- Face to Face, a new podcast from Dezeen, hosted by founder and EIC Marcus Fairs, features some of the biggest names in architecture and design, including Es Devlin and Hella Jongerius.
- The Design of Business, the Business of Design, hosted by Jessica Helfand and Ellen McGirt, looks at how design shapes industries and organizations, interviewing thought leaders across artistic disciplines. Start with the episode with the architecture and design curator of MoMA Paola Antonelli. Her charming Italian accent is a plus.
- Roman Mars’ 99% Invisible, a podcast which tells little known stories about design and architecture, will have you on the edge of your seat. Try this episode on the typeface Fraktur or this older story about designing signage for biohazard materials.
Curl up with a book
When you’re staring at a Zoom screen all day, you’ll welcome the still beauty of the printed page. Whether you’re in the mood to dig into design history or pick up an art book, consider supporting the bookmakers and sellers by buying directly from them. Here are a few ideas about what your next reading material should be:
- Explore the offerings of the magazine world by subscribing to Stack.
- Check out all the great design essays on Graphic Designs Readings.
- See what’s recently arrived at Printed Matter—like the 2020 edition of Osamo Sato’s Art of Computer Designing and The High Line : A Field Guide and Handbook by Ethan Hauser, Mark Dion, Jorge Colombo, and Naomi Reis.
- Pick up the Workplace Skills Book Set from Counter-Print, for a balance of business and design thinking.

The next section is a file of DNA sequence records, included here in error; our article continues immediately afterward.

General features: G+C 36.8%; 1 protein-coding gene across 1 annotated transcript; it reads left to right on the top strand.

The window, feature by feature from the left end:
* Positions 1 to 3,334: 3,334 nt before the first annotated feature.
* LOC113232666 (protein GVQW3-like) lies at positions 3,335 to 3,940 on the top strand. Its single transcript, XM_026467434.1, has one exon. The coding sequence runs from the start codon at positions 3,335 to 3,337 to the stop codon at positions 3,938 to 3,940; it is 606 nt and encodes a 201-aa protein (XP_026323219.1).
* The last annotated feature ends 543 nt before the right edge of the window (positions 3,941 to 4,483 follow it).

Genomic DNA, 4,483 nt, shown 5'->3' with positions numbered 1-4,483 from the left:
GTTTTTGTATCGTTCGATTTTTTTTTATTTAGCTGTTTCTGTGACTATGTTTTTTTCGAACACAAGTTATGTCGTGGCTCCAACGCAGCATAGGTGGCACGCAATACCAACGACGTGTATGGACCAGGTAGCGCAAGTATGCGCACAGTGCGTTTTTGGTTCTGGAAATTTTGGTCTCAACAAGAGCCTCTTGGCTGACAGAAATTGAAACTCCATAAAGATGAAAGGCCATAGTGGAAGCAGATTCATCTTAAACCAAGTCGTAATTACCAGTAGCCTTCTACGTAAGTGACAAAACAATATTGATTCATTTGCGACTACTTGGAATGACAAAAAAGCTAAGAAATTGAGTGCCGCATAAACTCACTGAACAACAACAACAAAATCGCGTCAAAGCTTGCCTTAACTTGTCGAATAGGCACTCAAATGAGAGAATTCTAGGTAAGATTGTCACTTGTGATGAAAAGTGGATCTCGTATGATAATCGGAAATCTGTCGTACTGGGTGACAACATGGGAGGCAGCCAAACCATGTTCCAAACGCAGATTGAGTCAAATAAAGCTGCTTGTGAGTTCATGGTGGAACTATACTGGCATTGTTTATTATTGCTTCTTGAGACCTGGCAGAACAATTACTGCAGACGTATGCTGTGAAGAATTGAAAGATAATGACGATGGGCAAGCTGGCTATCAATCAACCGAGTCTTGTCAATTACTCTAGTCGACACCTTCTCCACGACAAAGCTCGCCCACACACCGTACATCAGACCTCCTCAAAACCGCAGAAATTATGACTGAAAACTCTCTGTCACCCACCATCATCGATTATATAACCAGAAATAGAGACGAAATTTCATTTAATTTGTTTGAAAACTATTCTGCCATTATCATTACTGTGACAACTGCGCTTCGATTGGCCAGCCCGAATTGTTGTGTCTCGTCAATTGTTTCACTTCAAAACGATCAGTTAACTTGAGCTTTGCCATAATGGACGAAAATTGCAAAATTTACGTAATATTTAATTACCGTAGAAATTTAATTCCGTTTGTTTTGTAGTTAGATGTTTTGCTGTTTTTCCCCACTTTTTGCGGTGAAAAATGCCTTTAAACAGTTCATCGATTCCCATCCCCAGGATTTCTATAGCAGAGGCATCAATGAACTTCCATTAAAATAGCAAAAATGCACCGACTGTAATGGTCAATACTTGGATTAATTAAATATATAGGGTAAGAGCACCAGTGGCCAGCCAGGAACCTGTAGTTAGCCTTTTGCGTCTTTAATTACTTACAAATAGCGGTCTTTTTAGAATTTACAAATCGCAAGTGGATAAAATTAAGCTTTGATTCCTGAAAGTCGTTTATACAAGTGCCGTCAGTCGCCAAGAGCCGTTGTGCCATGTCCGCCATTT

- Pre-order a few of Phaidon’s spring titles, including Soviet Space Graphics and Bruce Mau: 24 Principles for Designing Massive Change in Your Life and Work.
- Check out the small publishing venture Unit Editions, and pick up their monographs of Herb Lubalin and Paula Scher, or Letraset: The DIY Typography Revolution, a history of the dry-transfer lettering system.
Volunteer your design savvy
If you have the resources, consider dedicating your skills to help the efforts to stop the spread of the coronavirus. Companies are finding innovative, experimental ways of responding to COVID-19—like with these 3D-printed ventilator valves, reusable masks, and elegant infographics and quirky illustrations. If you’re looking for a way to get involved, get in touch with Design to Combat COVID-19.
Access important resources
Just because you’re in self-isolation doesn’t mean you should feel siloed. There are a ton of resources out there for those of you who are looking to stay engaged in the design community while you’re working from home. Here are a few forums of conversation:
- Check out this aggregated list of resources and opportunities for freelance artists in the time of COVID-19—and consider attending some of their free talks and panels.
- The Type Directors Club has also put together a list of everything a designer might need to weather the coronavirus pandemic—from financial advice to webinars and tutorials.
- Here’s a crowdsourced Coronavirus handbook for tips on remote working.
- If you’re on the lookout for work, try this unusually-formated, but expertly-curated list of job postings—and this list of job openings put together in response to COVID.
- If you’re a design educator, join Zach Lieberman’s “gone virtual” Slack for tips and resources while you make the shift to remote learning.
Set goals, and stick to them
Whatever you do to keep your creative juices flowing, just remember to set some goals. The best way to stay inspired is to have something to work towards—and to chip away bit by bit. If you’re looking for more tips on how to make goals and schedule your time, check out our series on remote working—where we dive into how to make good work habits and the tools you need for optimal productivity.